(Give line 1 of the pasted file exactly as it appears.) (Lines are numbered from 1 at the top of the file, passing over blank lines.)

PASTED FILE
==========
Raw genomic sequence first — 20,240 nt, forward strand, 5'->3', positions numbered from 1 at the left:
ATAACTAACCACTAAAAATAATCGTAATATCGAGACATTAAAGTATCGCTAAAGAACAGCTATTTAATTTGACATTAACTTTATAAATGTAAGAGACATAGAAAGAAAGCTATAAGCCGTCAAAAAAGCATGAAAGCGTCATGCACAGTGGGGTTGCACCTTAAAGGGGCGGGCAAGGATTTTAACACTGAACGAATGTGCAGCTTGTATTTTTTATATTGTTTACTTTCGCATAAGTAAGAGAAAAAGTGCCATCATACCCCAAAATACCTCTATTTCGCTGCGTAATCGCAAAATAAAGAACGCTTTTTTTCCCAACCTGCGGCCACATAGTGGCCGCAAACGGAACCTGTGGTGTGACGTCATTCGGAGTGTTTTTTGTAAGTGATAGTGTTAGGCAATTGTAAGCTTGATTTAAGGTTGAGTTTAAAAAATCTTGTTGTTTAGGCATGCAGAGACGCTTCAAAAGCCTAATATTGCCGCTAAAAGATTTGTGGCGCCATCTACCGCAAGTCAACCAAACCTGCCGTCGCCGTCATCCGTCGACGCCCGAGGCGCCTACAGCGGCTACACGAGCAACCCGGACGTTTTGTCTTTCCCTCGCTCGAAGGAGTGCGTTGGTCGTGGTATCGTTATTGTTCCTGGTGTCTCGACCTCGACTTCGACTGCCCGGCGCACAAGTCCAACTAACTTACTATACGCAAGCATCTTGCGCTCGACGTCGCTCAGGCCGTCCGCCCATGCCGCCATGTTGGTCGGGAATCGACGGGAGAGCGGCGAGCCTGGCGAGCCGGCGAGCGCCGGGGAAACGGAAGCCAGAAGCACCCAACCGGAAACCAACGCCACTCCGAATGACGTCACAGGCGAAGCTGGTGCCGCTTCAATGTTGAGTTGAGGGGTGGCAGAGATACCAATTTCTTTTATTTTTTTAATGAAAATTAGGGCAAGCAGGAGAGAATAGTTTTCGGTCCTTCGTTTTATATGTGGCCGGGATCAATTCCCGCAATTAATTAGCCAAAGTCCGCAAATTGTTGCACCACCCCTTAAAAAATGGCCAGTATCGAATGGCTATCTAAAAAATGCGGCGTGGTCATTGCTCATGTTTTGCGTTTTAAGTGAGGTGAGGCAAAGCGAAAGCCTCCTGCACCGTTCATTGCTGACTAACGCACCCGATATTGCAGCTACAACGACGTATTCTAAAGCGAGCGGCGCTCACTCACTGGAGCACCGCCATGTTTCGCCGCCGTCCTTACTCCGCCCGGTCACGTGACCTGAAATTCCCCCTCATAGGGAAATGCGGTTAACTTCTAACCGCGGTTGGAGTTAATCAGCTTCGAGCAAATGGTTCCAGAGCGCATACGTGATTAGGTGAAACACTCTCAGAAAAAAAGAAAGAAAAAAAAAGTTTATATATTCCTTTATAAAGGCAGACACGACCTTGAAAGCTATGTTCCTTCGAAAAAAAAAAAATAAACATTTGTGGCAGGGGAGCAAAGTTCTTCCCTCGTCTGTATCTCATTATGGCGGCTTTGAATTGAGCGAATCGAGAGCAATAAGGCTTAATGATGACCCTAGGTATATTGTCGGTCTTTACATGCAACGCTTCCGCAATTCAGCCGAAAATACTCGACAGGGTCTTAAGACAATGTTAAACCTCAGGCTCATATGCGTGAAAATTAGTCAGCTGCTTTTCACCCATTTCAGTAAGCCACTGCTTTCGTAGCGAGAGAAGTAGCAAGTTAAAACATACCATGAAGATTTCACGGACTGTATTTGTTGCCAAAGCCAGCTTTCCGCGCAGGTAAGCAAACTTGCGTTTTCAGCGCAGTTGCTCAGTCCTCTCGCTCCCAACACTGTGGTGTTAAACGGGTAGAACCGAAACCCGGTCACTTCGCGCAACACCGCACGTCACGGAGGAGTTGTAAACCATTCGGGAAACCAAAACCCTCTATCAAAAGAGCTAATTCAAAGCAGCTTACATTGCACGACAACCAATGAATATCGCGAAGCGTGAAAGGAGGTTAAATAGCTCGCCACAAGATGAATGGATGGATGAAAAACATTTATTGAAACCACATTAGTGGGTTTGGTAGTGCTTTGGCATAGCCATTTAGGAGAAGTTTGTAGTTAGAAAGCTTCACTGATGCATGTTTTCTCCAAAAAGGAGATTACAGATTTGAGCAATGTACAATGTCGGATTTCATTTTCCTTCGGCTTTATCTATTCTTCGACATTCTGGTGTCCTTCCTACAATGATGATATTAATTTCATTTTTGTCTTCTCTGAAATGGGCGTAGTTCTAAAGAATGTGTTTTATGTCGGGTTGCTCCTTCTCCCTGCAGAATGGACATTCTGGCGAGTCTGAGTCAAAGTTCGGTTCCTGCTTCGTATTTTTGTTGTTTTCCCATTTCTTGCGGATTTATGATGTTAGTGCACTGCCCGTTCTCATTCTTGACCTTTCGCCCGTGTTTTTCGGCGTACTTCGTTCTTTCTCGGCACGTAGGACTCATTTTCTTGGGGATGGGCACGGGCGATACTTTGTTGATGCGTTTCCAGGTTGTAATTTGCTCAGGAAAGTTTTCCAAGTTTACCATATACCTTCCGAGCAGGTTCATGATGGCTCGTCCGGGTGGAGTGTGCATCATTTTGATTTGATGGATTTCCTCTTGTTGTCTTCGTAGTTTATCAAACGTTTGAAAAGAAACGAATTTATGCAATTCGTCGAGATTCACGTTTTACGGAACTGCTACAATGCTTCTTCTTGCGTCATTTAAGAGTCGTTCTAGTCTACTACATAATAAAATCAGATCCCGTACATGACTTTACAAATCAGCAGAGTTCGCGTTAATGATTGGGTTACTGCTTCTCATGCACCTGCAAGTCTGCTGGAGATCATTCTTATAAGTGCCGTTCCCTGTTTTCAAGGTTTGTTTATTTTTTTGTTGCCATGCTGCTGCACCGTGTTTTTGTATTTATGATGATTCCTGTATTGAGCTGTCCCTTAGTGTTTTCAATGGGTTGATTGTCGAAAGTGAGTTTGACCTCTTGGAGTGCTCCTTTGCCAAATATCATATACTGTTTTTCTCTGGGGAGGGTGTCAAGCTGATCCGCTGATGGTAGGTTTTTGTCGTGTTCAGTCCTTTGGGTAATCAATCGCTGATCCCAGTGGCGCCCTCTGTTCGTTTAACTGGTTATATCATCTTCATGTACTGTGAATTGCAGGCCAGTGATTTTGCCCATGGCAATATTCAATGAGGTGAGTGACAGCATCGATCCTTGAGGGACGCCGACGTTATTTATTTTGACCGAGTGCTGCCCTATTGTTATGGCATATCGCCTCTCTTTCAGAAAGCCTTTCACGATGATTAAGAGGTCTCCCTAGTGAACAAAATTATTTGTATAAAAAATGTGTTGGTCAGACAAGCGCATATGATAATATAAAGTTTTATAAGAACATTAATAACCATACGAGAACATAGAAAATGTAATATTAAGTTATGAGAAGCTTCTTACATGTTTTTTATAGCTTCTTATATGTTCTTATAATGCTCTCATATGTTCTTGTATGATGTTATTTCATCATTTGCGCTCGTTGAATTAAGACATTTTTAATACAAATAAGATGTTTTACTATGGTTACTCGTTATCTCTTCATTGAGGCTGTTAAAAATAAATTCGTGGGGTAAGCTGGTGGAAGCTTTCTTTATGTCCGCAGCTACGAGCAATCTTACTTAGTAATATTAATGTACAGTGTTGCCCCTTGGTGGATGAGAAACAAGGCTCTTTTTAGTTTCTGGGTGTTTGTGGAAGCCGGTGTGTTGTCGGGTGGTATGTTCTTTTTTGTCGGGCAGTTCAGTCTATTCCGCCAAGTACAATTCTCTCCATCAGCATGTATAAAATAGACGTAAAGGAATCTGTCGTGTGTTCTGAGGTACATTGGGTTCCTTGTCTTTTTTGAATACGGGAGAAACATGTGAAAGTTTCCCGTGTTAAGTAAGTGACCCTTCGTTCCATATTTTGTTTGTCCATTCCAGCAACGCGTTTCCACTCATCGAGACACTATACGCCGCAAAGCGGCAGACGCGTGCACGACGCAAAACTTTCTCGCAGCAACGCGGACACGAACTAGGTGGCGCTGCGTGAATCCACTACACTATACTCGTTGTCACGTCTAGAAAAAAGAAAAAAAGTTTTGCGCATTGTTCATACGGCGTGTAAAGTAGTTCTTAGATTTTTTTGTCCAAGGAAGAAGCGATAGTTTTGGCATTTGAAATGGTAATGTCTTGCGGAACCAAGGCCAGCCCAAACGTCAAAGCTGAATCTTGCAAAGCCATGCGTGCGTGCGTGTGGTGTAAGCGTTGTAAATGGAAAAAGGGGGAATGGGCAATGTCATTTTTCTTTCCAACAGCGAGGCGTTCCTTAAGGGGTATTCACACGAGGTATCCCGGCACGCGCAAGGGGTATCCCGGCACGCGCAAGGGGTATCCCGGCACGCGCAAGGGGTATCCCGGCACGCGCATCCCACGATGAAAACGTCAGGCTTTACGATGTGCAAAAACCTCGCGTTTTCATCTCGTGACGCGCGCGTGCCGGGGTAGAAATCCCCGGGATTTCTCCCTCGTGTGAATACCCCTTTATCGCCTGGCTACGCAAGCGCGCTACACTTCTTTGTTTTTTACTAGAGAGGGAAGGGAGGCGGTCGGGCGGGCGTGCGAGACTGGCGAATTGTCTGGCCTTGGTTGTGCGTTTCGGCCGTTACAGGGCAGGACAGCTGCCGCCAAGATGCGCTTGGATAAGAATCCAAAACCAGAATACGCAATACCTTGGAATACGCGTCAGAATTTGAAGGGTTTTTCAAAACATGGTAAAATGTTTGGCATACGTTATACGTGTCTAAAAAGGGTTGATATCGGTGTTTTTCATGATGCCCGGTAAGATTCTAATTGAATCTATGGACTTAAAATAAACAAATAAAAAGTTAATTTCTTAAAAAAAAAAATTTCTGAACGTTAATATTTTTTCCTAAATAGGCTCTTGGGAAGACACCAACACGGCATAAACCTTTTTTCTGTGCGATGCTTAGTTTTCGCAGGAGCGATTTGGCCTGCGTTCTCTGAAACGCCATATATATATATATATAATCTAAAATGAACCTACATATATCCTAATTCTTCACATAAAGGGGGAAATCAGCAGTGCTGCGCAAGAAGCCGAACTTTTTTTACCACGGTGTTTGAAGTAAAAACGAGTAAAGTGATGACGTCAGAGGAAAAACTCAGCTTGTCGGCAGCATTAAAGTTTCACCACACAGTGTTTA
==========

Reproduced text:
Raw genomic sequence first — 20,240 nt, forward strand, 5'->3', positions numbered from 1 at the left: